In a dream world, I’d like to get a PhD. and become an academic anthropologist, but that probably won’t happen as PhD’s are way too much money. I am doing an MA though so I guess I’m working towards it. But I think it won’t happen. Realistically, I wouldn’t mind being an early years teacher, but I’m doing nothing to further that goal right now.
8. Order or chaos?

I want to say chaos because it’s definitely cooler, but that’d just be a lie. I really like order. I enjoy tidying and filing and colour coordinating notes and types of appointments in my filofax (fun is orange, hospital is red, the boy is pink, uni is green etc.). I like knowing what I’m going to be doing at least a day in advance, preferably more. I have intricate systems for keeping my whole existence in some sort of order, further supported by daily routines which only change in the most planned of ways. I find organisation fun. And lists. Chaos is cooler though. definitely.
9. Science or art?

Well I’m an arts student so I want to stick up for my corner of the academic world. Arts subjects contain a lot of fascinating and completely socially and morally valuable knowledge and can trends seen within these subjects shape how everyone views the world as it shapes the ways in which we analysis and understand ourselves and how we communicate with and understand others. Arts aren’t just paintings and sculptors, they give us the ability to reflect on and criticise socially created paradigms of thought in both academic and real-world settings and I think people often don’t notice how they’re socially constructed views are supported by a long history of consciously developed ideas seen within arts disciplines. Even the ways in which we view scientific thought is shaped by developments within critical thought structures in the arts world. And vice versa. You can’t have one without the other.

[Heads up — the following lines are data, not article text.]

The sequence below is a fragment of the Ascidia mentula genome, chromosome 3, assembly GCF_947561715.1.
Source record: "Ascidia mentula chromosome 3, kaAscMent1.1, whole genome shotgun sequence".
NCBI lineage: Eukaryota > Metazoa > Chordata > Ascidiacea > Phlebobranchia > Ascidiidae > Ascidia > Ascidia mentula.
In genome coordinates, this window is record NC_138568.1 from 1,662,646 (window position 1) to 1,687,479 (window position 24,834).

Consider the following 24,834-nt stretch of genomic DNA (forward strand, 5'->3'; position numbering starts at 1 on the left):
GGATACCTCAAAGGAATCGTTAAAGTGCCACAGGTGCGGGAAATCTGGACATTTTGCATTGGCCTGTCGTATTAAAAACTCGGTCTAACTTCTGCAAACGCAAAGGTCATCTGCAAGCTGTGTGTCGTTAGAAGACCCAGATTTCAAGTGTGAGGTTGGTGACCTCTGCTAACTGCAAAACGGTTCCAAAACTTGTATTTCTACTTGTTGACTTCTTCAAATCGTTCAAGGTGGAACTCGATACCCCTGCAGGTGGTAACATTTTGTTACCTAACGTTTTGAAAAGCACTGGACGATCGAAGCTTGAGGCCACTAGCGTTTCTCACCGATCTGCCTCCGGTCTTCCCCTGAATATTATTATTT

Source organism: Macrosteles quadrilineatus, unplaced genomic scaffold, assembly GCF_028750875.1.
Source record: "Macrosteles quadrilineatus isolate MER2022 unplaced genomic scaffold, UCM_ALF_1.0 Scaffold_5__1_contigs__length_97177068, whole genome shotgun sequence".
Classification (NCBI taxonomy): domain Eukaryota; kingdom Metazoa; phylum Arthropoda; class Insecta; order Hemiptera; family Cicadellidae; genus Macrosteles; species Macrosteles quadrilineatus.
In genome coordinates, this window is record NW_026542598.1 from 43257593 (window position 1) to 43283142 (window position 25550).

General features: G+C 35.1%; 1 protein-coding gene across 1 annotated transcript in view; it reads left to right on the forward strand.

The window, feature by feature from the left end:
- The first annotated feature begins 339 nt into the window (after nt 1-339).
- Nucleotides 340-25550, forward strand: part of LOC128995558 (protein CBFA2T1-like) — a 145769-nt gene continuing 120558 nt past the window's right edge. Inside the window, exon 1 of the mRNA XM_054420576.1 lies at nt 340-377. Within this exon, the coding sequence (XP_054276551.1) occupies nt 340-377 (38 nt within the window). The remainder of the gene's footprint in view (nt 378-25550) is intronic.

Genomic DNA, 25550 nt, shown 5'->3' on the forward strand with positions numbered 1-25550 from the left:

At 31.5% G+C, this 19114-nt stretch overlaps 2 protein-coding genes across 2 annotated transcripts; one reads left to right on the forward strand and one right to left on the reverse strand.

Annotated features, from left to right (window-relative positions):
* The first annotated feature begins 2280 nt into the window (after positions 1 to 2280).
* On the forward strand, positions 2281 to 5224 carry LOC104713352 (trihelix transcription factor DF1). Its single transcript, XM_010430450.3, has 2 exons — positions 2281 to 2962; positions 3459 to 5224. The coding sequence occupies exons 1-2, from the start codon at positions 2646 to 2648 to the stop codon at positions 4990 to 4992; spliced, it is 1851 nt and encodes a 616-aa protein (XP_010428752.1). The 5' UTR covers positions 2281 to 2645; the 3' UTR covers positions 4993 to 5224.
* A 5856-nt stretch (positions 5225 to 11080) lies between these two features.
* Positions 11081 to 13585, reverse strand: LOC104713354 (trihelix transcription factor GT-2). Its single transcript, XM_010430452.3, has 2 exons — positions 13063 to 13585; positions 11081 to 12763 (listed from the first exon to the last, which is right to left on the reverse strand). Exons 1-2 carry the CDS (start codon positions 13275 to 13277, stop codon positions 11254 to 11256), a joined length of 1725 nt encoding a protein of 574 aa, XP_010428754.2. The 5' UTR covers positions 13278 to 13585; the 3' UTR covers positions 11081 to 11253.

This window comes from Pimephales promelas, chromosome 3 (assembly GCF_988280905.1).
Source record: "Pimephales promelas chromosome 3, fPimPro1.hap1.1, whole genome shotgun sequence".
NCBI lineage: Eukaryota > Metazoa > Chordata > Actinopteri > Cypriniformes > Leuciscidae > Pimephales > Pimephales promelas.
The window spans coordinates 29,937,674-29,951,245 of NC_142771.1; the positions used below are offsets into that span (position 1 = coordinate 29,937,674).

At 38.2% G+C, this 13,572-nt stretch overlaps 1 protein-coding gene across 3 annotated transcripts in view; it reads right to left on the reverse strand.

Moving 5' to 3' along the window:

I love science though. Especially astrophysics at the moment, though generally I get most caught up in genetics of some description. I read a lot of pop science and like to find out as much as I can at a very amateur level. I think scientific thought is one of the best things about the world today and I find it all entirely awe-inspiring. Plus it’s equally entirely crucial to our understanding of the world and what we are able to do within it. It’s exciting. And so entirely beautiful.

So yeah, I don’t think I could choose. I probably took this answer too seriously but I really love both too much.
10. What’s your favourite thing to eat for breakfast?